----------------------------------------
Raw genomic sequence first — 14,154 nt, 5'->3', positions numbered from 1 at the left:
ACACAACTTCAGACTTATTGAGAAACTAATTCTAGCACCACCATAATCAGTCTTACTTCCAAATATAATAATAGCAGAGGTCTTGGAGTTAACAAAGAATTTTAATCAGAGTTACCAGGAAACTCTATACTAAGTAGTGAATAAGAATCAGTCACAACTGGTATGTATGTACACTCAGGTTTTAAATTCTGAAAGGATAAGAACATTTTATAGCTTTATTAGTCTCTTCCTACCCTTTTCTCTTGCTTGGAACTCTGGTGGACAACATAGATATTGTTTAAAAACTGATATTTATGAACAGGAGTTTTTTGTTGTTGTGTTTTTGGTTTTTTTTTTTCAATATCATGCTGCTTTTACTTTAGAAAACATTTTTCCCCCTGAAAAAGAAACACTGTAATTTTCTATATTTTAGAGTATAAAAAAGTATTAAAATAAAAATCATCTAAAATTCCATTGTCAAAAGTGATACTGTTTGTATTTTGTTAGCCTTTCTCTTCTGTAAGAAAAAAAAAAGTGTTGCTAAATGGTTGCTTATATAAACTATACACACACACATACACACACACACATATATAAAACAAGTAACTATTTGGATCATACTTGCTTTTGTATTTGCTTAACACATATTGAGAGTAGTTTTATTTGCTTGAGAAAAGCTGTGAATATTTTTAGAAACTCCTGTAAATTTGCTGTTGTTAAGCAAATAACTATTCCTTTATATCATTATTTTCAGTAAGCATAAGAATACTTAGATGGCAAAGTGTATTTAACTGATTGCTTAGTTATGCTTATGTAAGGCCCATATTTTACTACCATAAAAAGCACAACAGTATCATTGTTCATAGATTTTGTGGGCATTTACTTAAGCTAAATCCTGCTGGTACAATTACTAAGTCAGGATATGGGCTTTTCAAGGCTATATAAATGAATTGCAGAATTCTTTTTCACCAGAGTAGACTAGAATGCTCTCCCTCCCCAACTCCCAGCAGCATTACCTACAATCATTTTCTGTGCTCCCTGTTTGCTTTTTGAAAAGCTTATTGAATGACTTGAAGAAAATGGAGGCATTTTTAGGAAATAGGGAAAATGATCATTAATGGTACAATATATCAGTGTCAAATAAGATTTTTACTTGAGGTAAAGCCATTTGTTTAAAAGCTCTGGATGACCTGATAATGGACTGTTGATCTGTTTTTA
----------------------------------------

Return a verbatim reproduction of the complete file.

Raw genomic sequence first — 14,154 nt, 5'->3', positions numbered from 1 at the left:
ACACAACTTCAGACTTATTGAGAAACTAATTCTAGCACCACCATAATCAGTCTTACTTCCAAATATAATAATAGCAGAGGTCTTGGAGTTAACAAAGAATTTTAATCAGAGTTACCAGGAAACTCTATACTAAGTAGTGAATAAGAATCAGTCACAACTGGTATGTATGTACACTCAGGTTTTAAATTCTGAAAGGATAAGAACATTTTATAGCTTTATTAGTCTCTTCCTACCCTTTTCTCTTGCTTGGAACTCTGGTGGACAACATAGATATTGTTTAAAAACTGATATTTATGAACAGGAGTTTTTTGTTGTTGTGTTTTTGGTTTTTTTTTTTCAATATCATGCTGCTTTTACTTTAGAAAACATTTTTCCCCCTGAAAAAGAAACACTGTAATTTTCTATATTTTAGAGTATAAAAAAGTATTAAAATAAAAATCATCTAAAATTCCATTGTCAAAAGTGATACTGTTTGTATTTTGTTAGCCTTTCTCTTCTGTAAGAAAAAAAAAAGTGTTGCTAAATGGTTGCTTATATAAACTATACACACACACATACACACACACACATATATAAAACAAGTAACTATTTGGATCATACTTGCTTTTGTATTTGCTTAACACATATTGAGAGTAGTTTTATTTGCTTGAGAAAAGCTGTGAATATTTTTAGAAACTCCTGTAAATTTGCTGTTGTTAAGCAAATAACTATTCCTTTATATCATTATTTTCAGTAAGCATAAGAATACTTAGATGGCAAAGTGTATTTAACTGATTGCTTAGTTATGCTTATGTAAGGCCCATATTTTACTACCATAAAAAGCACAACAGTATCATTGTTCATAGATTTTGTGGGCATTTACTTAAGCTAAATCCTGCTGGTACAATTACTAAGTCAGGATATGGGCTTTTCAAGGCTATATAAATGAATTGCAGAATTCTTTTTCACCAGAGTAGACTAGAATGCTCTCCCTCCCCAACTCCCAGCAGCATTACCTACAATCATTTTCTGTGCTCCCTGTTTGCTTTTTGAAAAGCTTATTGAATGACTTGAAGAAAATGGAGGCATTTTTAGGAAATAGGGAAAATGATCATTAATGGTACAATATATCAGTGTCAAATAAGATTTTTACTTGAGGTAAAGCCATTTGTTTAAAAGCTCTGGATGACCTGATAATGGACTGTTGATCTGTTTTTA